We take a look at the computing industry through the eyes of an activist in our autumn Chief Disruptor interview with Sue Black, Tech Evangelist.
During the Second World War, Alan Turing, along with more than 5,000 female pioneers, worked to build the Enigma machine at Bletchley Park. Their work probably shortened the war by two years, saving millions of lives.
Then, the story turns bad. Alan was prosecuted for his homosexuality by the British government and died, probably by suicide. Women became side-lined in the computing professional field. The Bletchley Park site became derelict.
Dr Sue Black OBE is credited with saving the Bletchley site. From her position at the time as Head of Computer Science at the University of Westminster, she marshalled people across the computing establishment, celebrities, and campaigners, to secure the required funding. She is also a passionate campaigner for women in tech, and runs ‘#techmums’, aimed at women wanting to educate themselves.
‘Setting up the BCS women's group in 1998 was my first kind of activism,’ said Sue. ‘I was going to computing conferences and being in the minority…then, a “Women in Science” conference put me in the majority. My experience at that conference was so much more positive. I came back and set up BCS Women, which was the UK's first online network for women in tech in the UK in '98. Running that group was what eventually led me to Bletchley Park.’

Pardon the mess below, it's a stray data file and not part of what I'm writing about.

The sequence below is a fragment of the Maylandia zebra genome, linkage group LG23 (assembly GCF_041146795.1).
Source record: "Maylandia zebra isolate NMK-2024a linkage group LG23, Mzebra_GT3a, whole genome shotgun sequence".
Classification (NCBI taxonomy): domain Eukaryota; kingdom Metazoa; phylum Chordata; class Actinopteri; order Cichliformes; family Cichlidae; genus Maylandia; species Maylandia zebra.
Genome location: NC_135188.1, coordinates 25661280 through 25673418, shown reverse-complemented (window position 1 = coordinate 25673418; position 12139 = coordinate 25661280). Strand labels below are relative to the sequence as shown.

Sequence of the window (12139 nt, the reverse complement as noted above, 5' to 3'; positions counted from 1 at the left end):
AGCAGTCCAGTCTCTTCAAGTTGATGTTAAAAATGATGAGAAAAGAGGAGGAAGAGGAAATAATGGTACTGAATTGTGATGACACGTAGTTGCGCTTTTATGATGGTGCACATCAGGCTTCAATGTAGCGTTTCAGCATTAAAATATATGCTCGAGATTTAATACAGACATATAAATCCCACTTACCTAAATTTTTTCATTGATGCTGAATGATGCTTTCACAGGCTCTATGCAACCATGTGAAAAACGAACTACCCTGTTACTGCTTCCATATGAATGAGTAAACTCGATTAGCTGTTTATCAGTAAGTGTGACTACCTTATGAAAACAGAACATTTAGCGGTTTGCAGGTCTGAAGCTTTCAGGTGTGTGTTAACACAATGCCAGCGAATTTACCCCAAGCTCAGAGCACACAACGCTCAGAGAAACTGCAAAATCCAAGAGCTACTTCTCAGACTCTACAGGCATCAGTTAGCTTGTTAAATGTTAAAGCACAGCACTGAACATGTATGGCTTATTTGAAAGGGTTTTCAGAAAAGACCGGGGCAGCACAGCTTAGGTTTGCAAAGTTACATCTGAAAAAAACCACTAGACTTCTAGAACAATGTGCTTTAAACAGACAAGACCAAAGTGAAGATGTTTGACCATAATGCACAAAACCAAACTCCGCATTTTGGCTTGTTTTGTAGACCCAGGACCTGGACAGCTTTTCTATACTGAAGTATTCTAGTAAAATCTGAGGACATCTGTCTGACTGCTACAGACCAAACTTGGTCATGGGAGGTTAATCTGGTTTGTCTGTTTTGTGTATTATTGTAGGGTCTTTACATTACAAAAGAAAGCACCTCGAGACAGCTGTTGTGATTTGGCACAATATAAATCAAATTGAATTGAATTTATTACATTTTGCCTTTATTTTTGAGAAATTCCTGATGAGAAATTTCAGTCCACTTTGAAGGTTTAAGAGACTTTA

Schools are whack
As an educator, I wondered what Sue thought of current tech provision in schools. ‘Unfortunately, what has been taught has basically been how to use Microsoft products,’ said Sue. ‘And it's been that way for more than 20 years because I can remember complaining about it when my older daughter, who is now 34, started her GCSE ICT.’
‘She was all excited about learning some sort of technology, computing at school and then when it came down to it she was learning how to use Word…Microsoft Word, Microsoft PowerPoint, and Excel, which is fine, but that's not actually technology. To me that's secretarial skills.’
What syllabus would be better? What’s the syllabus at #techmums?
‘What I wanted to do with that is start with kids, helping them to feel comfortable and confident with technology to start with, and kind of building up from there.’
‘If you've got people coming in that don't know how to use email, then you need to start with that. But then moving on quite quickly to stuff like app design, web design, how to use social media and all different social media platforms, how to stay safe online, a bit of coding…in terms of safety, how to work out whether something is a genuine email or if it's a phishing email. All that kind of stuff, so to help build confidence, really, in using technology in general. And then to work up from there.’
Did she think it was harder for adults?
‘No, I don't think so. Lots of people are worried about looking stupid when it comes to technology. If I'm teaching a class I normally start off by saying something like, "I've got a degree in computing, a PhD in software engineering, I don't know everything to do with technology."’
‘When I started #techmums, I started by teaching seven-year-olds. I thought if I just test my ideas out with kids and the kids can do it, then the adults must be able to do it too.’